The future will see more prescription products in multi-dose preservative-free formats, both in highly regulated and less regulated markets. Matthias Birkhoff, VP Business Development, Aptar Pharma and Dr Degenhard Marx, Director Scientific Affairs, Aptar Pharma Consumer Health Care Division, reveal more in an e-mail interaction with Viveka Roychowdhury
What are the pain points experienced by patients using ophthalmic medications?
There are several factors which contribute to eye problems, especially for elderly patients with impaired dexterity or vision. Many complaints relate to the eye drop primary packaging; sometimes patients find the bottle or container hard to open, or it is difficult to accurately deliver a drop into the eye. This issue varies from brand to brand, but really depends on the packaging design and the material with which it is made.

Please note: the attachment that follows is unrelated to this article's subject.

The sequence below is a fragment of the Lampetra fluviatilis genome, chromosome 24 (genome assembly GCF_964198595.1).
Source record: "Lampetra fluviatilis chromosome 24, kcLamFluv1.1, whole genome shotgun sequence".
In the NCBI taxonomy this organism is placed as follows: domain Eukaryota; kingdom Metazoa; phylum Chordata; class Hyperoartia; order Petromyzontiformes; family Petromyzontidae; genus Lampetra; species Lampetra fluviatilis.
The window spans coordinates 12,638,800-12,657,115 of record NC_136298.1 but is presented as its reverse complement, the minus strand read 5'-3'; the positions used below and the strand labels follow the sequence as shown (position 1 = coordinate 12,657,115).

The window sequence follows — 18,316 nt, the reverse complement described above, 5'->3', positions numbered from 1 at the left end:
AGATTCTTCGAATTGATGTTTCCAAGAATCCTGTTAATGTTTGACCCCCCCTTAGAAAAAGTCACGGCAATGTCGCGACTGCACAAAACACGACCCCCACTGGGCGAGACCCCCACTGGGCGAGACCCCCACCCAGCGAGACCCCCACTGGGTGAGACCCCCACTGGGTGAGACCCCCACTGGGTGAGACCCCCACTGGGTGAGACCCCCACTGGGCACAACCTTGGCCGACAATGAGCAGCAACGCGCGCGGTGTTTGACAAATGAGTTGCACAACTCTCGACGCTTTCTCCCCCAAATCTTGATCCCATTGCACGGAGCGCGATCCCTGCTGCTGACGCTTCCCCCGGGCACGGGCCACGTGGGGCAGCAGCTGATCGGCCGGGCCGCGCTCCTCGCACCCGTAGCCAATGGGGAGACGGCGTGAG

For example, the actuation force required to generate a drop from single-dose and multi-dose droppers may range from 4-5 N to 45 N. Another issue is difficult dosing schedules. If a patient is taking more than one medication, it could potentially be paired with unrealistic dosing recommendations. Although it is recommended for patients to wait five to ten minutes between eye drop administrations, this is not always the case and patients tend not to adhere. They may also confuse the order in which the medications are meant to be administered.
This issue can be addressed by simple, visualised dosing schedules or a prescription of combination products, if available and affordable. It is also important to consider the side effects related to the medication. Side effects may be caused by the active ingredient, and in many cases come from the preservatives used, particularly in common multi-dose bottles. Benzalkonium chloride is used for most preserved eye drops.